It is an interesting moment to write Progress in Human Geography’s first report on qualitative methods. In one sense, it suggests these methods have, at long last, arrived and been accepted as established approaches. That this is an overdue recognition needs little emphasizing when surveying the number of articles drawing upon, at least in part, qualitative material. However, a less encouraging omen is the recent column in the UK Economic and Social Research Council’s Social Sciences, penned by the chief executive (Marshall, 2001). In it he asserts: ‘British universities and colleges are not producing quantitatively competent social scientists in sufficient numbers.’ Although he does not mention what ‘non-quantitative’ research is doing, he discusses a series of remedial measures - such as compulsory training in statistics, prioritized awards for quantitative PhD projects, tied studentships and specialist research centres. To paraphrase Spike Milligan’s comment on army training, the attitude appears to be - if someone dies when you hang them, keep hanging them until they get used to it. It is already feeding through into new postgraduate Research Training Guidelines. The problem we are told is acute, though the evidence presented is scant and, moreover, ironically seems to consist of unanalysed, qualitative reports from meetings with civil servants: ‘Failure to [remedy the shortage] is likely to result in Britain falling behind the rest of Europe, both in the provision of talented quantitative social researchers, and the ability to design public policy on a reliable evidence base.’ It seems to imply that qualitative research has not only arrived but gone too far. Within geography, the last decade has undoubtedly seen an expansion in qualitative work both in terms of the types of work and the topics addressed. So in this first report I want to spend some time looking at the range of topics, then beginning to look at the range of methods that might be covered. I want to suggest that we have moved from a period when papers were prefaced with legitimations of qualitative work to a time when we are seeing debates within qualitative methods over establishing orthodox approaches and standards. I want to conclude this report by pointing towards some gaps.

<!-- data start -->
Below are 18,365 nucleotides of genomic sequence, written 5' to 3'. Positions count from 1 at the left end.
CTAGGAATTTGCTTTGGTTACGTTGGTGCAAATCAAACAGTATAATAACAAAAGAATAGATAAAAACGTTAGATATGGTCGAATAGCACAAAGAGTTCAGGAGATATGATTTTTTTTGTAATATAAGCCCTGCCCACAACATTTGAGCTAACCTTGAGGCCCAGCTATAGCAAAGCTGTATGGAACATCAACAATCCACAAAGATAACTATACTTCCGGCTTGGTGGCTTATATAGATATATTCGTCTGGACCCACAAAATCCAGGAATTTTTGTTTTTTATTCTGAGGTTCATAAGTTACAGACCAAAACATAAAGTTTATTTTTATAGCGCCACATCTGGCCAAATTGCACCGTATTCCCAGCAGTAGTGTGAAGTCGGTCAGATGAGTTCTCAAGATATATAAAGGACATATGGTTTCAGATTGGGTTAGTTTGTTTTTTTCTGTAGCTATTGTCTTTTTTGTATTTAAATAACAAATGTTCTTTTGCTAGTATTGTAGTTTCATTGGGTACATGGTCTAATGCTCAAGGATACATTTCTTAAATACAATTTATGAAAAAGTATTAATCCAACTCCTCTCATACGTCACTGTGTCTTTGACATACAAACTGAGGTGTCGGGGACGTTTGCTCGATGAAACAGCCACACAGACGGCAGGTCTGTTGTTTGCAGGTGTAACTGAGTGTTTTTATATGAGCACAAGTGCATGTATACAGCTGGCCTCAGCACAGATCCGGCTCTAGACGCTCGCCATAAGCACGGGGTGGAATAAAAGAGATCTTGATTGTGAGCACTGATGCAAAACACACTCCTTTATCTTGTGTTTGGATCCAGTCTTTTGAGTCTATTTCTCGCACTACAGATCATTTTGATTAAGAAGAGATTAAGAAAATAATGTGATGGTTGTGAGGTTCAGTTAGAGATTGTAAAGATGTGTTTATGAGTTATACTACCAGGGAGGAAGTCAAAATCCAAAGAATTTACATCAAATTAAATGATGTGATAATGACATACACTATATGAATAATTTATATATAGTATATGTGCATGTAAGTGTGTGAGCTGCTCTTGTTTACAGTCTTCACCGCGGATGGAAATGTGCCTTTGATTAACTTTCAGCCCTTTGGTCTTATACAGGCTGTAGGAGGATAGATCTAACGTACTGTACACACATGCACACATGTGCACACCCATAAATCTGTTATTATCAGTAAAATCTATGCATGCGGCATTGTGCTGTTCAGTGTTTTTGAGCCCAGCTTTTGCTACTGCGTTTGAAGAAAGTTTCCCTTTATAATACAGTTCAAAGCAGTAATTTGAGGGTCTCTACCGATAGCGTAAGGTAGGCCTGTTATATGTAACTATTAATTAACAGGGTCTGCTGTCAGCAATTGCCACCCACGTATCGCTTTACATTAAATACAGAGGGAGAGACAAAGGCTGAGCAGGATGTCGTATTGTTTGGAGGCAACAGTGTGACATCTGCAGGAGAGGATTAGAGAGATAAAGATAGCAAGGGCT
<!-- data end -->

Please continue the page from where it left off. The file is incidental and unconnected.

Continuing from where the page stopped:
Crang, M. (2002). Qualitative methods : the new orthodoxy?. Progress in Human Geography, 26(5), 647-655. https://doi.org/10.1191/0309132502ph392pr